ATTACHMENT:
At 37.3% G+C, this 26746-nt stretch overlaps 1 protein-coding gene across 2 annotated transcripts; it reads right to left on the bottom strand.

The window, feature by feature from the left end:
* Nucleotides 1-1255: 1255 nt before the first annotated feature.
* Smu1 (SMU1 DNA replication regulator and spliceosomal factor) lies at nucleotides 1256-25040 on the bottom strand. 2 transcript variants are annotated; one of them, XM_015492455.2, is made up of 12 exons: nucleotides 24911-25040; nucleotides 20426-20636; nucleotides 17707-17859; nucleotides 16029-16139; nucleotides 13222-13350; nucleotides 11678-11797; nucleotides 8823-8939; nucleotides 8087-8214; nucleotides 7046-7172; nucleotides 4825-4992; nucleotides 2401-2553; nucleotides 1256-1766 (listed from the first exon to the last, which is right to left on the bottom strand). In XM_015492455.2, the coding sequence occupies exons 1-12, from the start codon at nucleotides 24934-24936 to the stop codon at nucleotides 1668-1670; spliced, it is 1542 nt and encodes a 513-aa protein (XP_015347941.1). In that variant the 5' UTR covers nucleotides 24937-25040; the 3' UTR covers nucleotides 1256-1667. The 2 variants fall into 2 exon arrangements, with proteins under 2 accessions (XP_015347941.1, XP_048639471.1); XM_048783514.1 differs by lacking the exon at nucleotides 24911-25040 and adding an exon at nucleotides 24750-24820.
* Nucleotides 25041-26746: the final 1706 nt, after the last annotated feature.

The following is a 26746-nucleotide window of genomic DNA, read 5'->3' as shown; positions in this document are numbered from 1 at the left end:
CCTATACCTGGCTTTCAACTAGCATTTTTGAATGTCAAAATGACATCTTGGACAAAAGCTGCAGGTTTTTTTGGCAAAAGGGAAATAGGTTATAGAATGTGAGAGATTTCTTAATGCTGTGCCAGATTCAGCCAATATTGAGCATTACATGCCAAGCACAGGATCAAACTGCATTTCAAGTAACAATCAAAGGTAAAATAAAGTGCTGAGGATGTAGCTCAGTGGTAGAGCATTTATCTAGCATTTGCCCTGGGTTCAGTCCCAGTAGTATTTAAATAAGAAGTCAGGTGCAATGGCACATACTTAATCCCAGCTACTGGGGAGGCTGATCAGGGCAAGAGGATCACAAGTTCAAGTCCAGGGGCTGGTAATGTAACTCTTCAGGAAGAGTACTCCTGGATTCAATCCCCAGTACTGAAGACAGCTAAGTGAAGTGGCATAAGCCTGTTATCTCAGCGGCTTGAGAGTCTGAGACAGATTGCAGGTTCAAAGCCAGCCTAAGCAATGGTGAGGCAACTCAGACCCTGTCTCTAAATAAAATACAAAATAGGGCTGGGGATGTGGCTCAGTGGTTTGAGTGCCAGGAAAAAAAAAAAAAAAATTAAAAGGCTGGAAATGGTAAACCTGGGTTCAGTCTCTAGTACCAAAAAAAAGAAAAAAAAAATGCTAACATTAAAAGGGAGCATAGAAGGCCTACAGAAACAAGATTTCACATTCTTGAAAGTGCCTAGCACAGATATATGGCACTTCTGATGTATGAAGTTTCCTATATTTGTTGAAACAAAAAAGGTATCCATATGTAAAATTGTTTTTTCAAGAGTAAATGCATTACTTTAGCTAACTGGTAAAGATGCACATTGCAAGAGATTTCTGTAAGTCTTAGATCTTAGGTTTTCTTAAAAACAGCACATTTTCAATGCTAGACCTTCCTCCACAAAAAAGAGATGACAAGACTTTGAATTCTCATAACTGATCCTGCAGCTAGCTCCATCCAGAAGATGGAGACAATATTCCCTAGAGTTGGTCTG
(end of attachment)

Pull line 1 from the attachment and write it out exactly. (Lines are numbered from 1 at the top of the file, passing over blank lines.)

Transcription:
At 37.3% G+C, this 26746-nt stretch overlaps 1 protein-coding gene across 2 annotated transcripts; it reads right to left on the bottom strand.